By Rick Pfeiffer
Niagara Gazette — LOCKPORT — A Falls man accused of running a clandestine meth lab in the garage of his mother’s Echota neighborhood home has agreed to a plea deal with prosecutors.
Pedro Jose Velazquez, 28, 87 A St., pleaded guilty in Niagara County Court to charges of third-degree unlawful manufacture of methamphetamine. He also pleaded guilty to a charge of third-degree auto stripping in an unrelated vandalism case.
Velasquez had sought a deal that would have put him in a court-supervised drug treatment program, but he was rejected for that program.
Instead, Velasquez will face up to 2 1/2 years behind bars when he’s sentenced on April 25.
Velasquez had taunted Falls police narcotics detectives and U.S. Drug Enforcement Administration agents almost from the moment they discovered his lab in April. He even sent a cryptic text message to Detective Joe Palmero.
It read, “Come get me.”
A month later, detectives finally caught up with him when he was caught shoplifting at a Portage Road supermarket.
“He had three sandwiches,” Palermo said. “He told us he was so hungry from hiding out from us that he had to shoplift to eat.”
Local narcotics detectives and DEA agents had been drawn to Velasquez’s mother’s home by the amount of traffic neighbors had reported seeing there. After patrol officers were called to the house for a domestic violence complaint, narcotics detectives decided to follow up and pay Velasquez’s mother a visit.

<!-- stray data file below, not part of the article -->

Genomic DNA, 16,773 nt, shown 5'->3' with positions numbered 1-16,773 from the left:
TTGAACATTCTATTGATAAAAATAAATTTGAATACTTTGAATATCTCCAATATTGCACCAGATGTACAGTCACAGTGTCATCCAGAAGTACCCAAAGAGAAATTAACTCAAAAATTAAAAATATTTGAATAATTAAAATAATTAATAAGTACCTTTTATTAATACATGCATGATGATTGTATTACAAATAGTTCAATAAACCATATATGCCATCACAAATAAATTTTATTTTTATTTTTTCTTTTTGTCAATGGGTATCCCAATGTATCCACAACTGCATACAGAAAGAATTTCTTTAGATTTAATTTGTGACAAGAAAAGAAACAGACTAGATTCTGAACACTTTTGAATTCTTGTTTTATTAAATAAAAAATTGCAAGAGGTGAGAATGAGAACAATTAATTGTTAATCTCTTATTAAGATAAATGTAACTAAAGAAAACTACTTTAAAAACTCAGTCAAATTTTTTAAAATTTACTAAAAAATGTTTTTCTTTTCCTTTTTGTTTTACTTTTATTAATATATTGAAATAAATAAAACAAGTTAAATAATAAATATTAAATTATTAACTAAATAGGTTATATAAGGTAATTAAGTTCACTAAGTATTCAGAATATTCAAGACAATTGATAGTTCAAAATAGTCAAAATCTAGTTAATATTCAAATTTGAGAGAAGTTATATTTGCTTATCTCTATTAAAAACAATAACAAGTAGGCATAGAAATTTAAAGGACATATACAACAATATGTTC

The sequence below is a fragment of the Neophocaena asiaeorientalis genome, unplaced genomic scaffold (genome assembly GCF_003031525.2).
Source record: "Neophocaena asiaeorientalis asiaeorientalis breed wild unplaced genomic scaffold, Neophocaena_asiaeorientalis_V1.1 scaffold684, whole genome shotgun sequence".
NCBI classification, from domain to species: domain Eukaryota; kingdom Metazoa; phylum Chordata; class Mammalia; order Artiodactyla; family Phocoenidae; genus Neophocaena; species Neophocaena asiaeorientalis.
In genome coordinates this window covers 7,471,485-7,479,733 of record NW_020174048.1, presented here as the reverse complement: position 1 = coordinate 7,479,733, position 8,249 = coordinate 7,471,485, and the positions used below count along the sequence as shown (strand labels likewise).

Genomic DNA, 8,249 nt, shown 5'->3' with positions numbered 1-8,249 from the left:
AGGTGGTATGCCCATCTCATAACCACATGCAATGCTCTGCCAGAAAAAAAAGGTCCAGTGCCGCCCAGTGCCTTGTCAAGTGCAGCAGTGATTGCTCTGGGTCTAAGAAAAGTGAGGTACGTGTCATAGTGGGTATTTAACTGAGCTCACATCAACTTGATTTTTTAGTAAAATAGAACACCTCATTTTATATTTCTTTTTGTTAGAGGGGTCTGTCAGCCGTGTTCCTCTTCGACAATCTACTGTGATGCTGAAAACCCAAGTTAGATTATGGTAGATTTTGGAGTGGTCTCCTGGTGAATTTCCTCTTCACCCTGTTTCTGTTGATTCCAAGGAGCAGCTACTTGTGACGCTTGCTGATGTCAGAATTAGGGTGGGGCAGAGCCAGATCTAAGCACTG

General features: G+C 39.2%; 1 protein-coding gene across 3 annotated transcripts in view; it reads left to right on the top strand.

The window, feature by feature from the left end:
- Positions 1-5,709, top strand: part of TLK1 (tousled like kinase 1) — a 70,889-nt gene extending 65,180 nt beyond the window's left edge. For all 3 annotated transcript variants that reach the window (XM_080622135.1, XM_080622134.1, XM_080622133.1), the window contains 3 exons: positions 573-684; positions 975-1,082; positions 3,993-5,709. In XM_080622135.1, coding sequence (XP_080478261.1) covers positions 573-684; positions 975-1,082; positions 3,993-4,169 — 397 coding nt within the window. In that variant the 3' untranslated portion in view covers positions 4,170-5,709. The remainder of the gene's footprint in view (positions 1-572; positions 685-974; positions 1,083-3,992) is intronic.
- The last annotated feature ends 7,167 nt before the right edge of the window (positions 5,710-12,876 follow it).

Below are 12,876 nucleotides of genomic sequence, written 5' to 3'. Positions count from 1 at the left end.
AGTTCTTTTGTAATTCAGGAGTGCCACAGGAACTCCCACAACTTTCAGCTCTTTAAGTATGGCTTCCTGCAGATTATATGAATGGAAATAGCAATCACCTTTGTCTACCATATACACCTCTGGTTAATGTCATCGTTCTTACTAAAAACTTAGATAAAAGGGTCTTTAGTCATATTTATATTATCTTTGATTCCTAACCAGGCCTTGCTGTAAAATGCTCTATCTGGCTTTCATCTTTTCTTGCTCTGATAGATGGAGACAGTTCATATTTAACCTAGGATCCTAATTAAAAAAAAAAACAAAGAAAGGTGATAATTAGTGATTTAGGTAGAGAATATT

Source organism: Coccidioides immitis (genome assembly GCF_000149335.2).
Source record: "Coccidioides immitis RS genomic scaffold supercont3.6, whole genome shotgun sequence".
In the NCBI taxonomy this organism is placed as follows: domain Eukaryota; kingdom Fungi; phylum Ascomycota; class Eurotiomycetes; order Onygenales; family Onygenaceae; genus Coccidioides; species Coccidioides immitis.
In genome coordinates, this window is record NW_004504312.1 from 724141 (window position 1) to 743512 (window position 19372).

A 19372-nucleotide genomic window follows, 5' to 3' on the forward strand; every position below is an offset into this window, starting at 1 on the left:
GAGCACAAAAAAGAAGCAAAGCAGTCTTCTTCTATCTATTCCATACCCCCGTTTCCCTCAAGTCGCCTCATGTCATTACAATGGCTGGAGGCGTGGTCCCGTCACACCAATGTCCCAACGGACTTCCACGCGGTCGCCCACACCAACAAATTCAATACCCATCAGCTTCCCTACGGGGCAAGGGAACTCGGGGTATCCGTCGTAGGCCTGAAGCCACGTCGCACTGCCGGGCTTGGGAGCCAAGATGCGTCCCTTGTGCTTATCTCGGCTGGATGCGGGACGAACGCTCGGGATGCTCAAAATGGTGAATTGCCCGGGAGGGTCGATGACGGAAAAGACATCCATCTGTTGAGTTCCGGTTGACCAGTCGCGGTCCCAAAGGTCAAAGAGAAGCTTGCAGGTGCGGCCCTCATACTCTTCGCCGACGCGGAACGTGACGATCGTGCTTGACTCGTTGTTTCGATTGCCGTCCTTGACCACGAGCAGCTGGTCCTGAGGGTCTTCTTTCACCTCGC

The detectives asked for permission to search the house and items they found in Velazquez’s bedroom aroused their suspicions. When they went out to the detached garage in the backyard, their worst fears were realized.
It was the first functioning meth manufacturing lab that anyone in law enforcement could ever remember being found in the city.
“Seeing what we saw in there, we knew what we were dealing with,” Police Superintendent Bryan DalPorto said at that time. “And we knew how violatile that can be.”
The Falls narcotics investigators evacuated nearby neighbors and called for assistance from Falls firefighters and the DEA. Firefighters stood by during the search because some of the chemicals used to manufacture meth can be explosive.
Among the items taken from Velazquez’s garage was a bottle used to mix meth that had apparently exploded and melted into a glass mirror. DEA agents described that lab as being like ones they commonly find.
DEA agents, dressed in Hazmat suits, moved all the contents of the garage outside and a DEA clean-up contractor, from Pittsburgh, was called-in to finish decontaminating the area.
A week after the discovery of Velazquez’s lab, another lab was found in the Town of Niagara.